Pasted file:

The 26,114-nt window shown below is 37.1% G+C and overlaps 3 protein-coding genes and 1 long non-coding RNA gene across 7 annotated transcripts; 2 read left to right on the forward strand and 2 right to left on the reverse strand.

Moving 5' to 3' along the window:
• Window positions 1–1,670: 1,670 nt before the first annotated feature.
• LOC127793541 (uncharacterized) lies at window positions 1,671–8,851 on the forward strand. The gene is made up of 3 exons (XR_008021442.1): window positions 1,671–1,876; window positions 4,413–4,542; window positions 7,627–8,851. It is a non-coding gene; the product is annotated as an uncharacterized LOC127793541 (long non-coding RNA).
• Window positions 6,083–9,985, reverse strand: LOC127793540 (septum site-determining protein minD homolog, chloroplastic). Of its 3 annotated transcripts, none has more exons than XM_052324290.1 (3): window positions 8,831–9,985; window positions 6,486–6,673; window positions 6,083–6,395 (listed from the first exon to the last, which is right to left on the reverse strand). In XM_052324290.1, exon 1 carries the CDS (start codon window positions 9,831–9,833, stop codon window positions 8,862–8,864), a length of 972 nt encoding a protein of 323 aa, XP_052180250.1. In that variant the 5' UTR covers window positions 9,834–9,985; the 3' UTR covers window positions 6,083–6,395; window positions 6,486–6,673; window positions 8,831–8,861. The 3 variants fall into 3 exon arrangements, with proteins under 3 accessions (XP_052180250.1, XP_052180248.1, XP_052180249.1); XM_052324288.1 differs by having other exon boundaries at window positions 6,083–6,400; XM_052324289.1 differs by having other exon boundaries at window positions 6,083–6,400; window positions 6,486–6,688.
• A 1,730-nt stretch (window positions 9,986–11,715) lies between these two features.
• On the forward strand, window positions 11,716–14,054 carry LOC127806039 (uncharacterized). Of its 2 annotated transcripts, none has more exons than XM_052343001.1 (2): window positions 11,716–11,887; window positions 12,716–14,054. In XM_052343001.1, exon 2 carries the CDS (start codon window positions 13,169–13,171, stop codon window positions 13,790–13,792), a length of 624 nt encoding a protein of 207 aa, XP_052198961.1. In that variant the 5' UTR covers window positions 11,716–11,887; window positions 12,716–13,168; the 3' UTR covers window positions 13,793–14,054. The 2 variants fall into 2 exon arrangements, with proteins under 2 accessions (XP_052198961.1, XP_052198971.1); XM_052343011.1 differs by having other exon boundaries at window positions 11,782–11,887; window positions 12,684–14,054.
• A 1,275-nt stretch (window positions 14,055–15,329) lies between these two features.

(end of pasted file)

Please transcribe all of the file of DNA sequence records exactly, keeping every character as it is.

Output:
The 26,114-nt window shown below is 37.1% G+C and overlaps 3 protein-coding genes and 1 long non-coding RNA gene across 7 annotated transcripts; 2 read left to right on the forward strand and 2 right to left on the reverse strand.

Moving 5' to 3' along the window:
• Window positions 1–1,670: 1,670 nt before the first annotated feature.
• LOC127793541 (uncharacterized) lies at window positions 1,671–8,851 on the forward strand. The gene is made up of 3 exons (XR_008021442.1): window positions 1,671–1,876; window positions 4,413–4,542; window positions 7,627–8,851. It is a non-coding gene; the product is annotated as an uncharacterized LOC127793541 (long non-coding RNA).
• Window positions 6,083–9,985, reverse strand: LOC127793540 (septum site-determining protein minD homolog, chloroplastic). Of its 3 annotated transcripts, none has more exons than XM_052324290.1 (3): window positions 8,831–9,985; window positions 6,486–6,673; window positions 6,083–6,395 (listed from the first exon to the last, which is right to left on the reverse strand). In XM_052324290.1, exon 1 carries the CDS (start codon window positions 9,831–9,833, stop codon window positions 8,862–8,864), a length of 972 nt encoding a protein of 323 aa, XP_052180250.1. In that variant the 5' UTR covers window positions 9,834–9,985; the 3' UTR covers window positions 6,083–6,395; window positions 6,486–6,673; window positions 8,831–8,861. The 3 variants fall into 3 exon arrangements, with proteins under 3 accessions (XP_052180250.1, XP_052180248.1, XP_052180249.1); XM_052324288.1 differs by having other exon boundaries at window positions 6,083–6,400; XM_052324289.1 differs by having other exon boundaries at window positions 6,083–6,400; window positions 6,486–6,688.
• A 1,730-nt stretch (window positions 9,986–11,715) lies between these two features.
• On the forward strand, window positions 11,716–14,054 carry LOC127806039 (uncharacterized). Of its 2 annotated transcripts, none has more exons than XM_052343001.1 (2): window positions 11,716–11,887; window positions 12,716–14,054. In XM_052343001.1, exon 2 carries the CDS (start codon window positions 13,169–13,171, stop codon window positions 13,790–13,792), a length of 624 nt encoding a protein of 207 aa, XP_052198961.1. In that variant the 5' UTR covers window positions 11,716–11,887; window positions 12,716–13,168; the 3' UTR covers window positions 13,793–14,054. The 2 variants fall into 2 exon arrangements, with proteins under 2 accessions (XP_052198961.1, XP_052198971.1); XM_052343011.1 differs by having other exon boundaries at window positions 11,782–11,887; window positions 12,684–14,054.
• A 1,275-nt stretch (window positions 14,055–15,329) lies between these two features.